1

I am parsing a log file. My goal is gather avg, min, max of time from it.

I am able to parse the milliseconds from each line. When I try to do math on it, I get the error: 17607 + 0 : syntax error: invalid arithmetic operator (error token is " + 0 ")

Lines from the file look like this:

./test_1_iws_1.txt:[info] 1   - 12-05 22:18:13.436 :    Finished createWalletRandom, total time 17607ms 
./test_1_iws_1.txt:[info] 1   - 12-05 22:18:19.504 :    Finished createWalletRandom, total time 21978ms 
./test_1_iws_1.txt:[info] 1   - 12-05 22:18:23.419 :    Finished createWalletRandom, total time 25815ms

and my code is this:

#!/usr/bin/env bash
LINE_COUNT=0
FILE_SLOWEST=1
FILE_LONGEST=1
FILE_SUM=0
while read ONE_LINE;
do
    RAW_MILLI_SECONDS="$(cut -d' ' -f13 <<<"$ONE_LINE")"
    echo "raw = |${RAW_MILLI_SECONDS}|"
    MILLI_SECONDS=${RAW_MILLI_SECONDS/ms/}
    LINE_COUNT=$(( LINE_COUNT + 1 ))
    echo "finished value = .${MILLI_SECONDS}."
    echo "line count = ${LINE_COUNT}"
    FILE_SUM=$(( $MILLI_SECONDS + $FILE_SUM ))
done < logfile.txt

output is this:

raw = |17607ms|
finished value = .17607.
line count = 1
get_wallet_times.sh: line 14: 17607 + 0 : syntax error: invalid arithmetic operator (error token is " + 0 ")

From the output, it sure looks like I have the milliseconds correct. So I do not understand why I get that error (above).

One additional bit of information. I am running this on MacOS, in case that makes any difference in the bash syntax.

Thnx for you help. Please let me know if there is anything else I need to add here.

EDIT:

head -1 logfile.txt | od -c
0000000    .   /   t   e   s   t   _   1   _   i   w   s   _   1   .   t
0000020    x   t   :   [ 033   [   3   2   m   i   n   f   o 033   [   3
0000040    9   m   ]       1               -       1   2   -   0   5
0000060    2   2   :   1   8   :   1   3   .   4   3   6       :      \t
0000100  033   [   3   2   m   F   i   n   i   s   h   e   d       c   r
0000120    e   a   t   e   W   a   l   l   e   t   R   a   n   d   o   m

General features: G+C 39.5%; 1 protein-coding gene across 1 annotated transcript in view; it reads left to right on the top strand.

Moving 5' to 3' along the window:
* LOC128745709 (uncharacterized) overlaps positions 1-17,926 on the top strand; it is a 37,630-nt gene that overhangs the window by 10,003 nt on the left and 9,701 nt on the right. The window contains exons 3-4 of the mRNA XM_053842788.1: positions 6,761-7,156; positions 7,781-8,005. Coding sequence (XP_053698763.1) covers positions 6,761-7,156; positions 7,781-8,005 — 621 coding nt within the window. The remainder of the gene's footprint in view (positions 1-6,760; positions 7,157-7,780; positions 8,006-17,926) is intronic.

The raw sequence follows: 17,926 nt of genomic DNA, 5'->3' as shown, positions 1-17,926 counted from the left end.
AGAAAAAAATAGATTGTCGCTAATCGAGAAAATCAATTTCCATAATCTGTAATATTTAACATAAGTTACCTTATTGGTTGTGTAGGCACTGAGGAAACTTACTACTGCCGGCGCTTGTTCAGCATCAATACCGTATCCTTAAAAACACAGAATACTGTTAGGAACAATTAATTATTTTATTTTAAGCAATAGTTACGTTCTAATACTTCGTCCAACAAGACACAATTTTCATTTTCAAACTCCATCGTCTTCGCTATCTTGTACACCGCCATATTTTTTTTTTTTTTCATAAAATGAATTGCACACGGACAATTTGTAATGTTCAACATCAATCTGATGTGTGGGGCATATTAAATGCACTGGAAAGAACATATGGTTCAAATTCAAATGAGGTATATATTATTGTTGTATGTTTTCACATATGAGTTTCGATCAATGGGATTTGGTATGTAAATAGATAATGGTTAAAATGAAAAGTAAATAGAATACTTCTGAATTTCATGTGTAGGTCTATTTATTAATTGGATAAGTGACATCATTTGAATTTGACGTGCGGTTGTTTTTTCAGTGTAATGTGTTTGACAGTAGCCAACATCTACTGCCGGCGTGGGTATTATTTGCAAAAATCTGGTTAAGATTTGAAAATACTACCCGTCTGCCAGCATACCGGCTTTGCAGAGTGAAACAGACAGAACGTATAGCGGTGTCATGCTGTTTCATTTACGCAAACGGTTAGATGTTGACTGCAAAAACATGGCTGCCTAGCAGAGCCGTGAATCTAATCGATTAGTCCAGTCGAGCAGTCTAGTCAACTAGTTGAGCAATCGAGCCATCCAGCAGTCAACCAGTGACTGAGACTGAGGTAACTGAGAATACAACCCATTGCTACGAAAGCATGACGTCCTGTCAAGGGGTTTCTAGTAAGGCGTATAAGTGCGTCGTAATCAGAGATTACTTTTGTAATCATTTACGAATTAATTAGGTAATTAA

0000140    ,       t   o   t   a   l       t   i   m   e       1   7   6
0000160    0   7   m   s 033   [   3   9   m  \n
0000172
11
  • 1
    The script runs well here. Are there any CR's in your files? – Isaac Dec 6 '19 at 0:06
  • or more generally any other invisible characters? Can you add the output of head -1 logfile.txt | od -c to the question? – icarus Dec 6 '19 at 4:49
  • After modifying one line to RAW_MILLI_SECONDS="$(<<< "$ONE_LINE" tr -s ' ' ' ' | cut -d' ' -f11)" it works well for me in Lubuntu 18.04.x LTS. Are there invisible characters in the file, that are not transmitted via your snippet in the edited question? MacOS is not linux, and some command may act in a different way from what we (linux users) expect. – sudodus Dec 6 '19 at 6:11
  • 1
    The script posted has 15 lines but the error is being reported in the line number 26. So, either try the script as posted to find the error or post the full script you are using. – Isaac Dec 6 '19 at 15:01
  • @Isaac edited output using script above. – just_a_programmer Dec 6 '19 at 15:53
1

Without solving the several special character issues:
Awk is able to process the whole file a lot faster:

#!/bin/bash
LINE_COUNT=0
FILE_SLOWEST=1
FILE_LONGEST=1

awk '{ val=$NF+0;
       if(NR==1)  {min=val;max=val}
       if(max<val){max=val}
       if(min>val){min=val}
       sum+=val
     } END {
          avg=sum/NR
          print(sum,avg,max,min)
     }' logfile.txt  | {

        read SUM AVG MAX MIN
        echo "The Sum of values           is = $SUM"
        echo "The averaged value of times is = $AVG"
        echo "The maximum of times        is = $MAX"
        echo "The minimum of times        is = $MIN"

    }

Understand that to keep the read values after the pipe has ended you need something like:

read SUM AVG MAX MIN < <(awk ...)
5
  • That would work for computing average. Would I end up with the same problem though when I want to show min/max? Your solution to use awk on one line (in the comments above) would be the solution I will use. – just_a_programmer Dec 6 '19 at 17:01
  • Are you saying that the awk script above works with your logfile? If so, awk is perfectly able to calculate max/min/avg and std if needed also. I'll edit to include those. – Isaac Dec 6 '19 at 17:04
  • yes. that solves it for me. thank you :) – just_a_programmer Dec 6 '19 at 17:05
  • Do that solve your problem? @just_a_programmer – Isaac Dec 6 '19 at 17:24
  • yes. thank you. I am going to have to learn about awk. very powerful. much appreciated. – just_a_programmer Dec 6 '19 at 17:25

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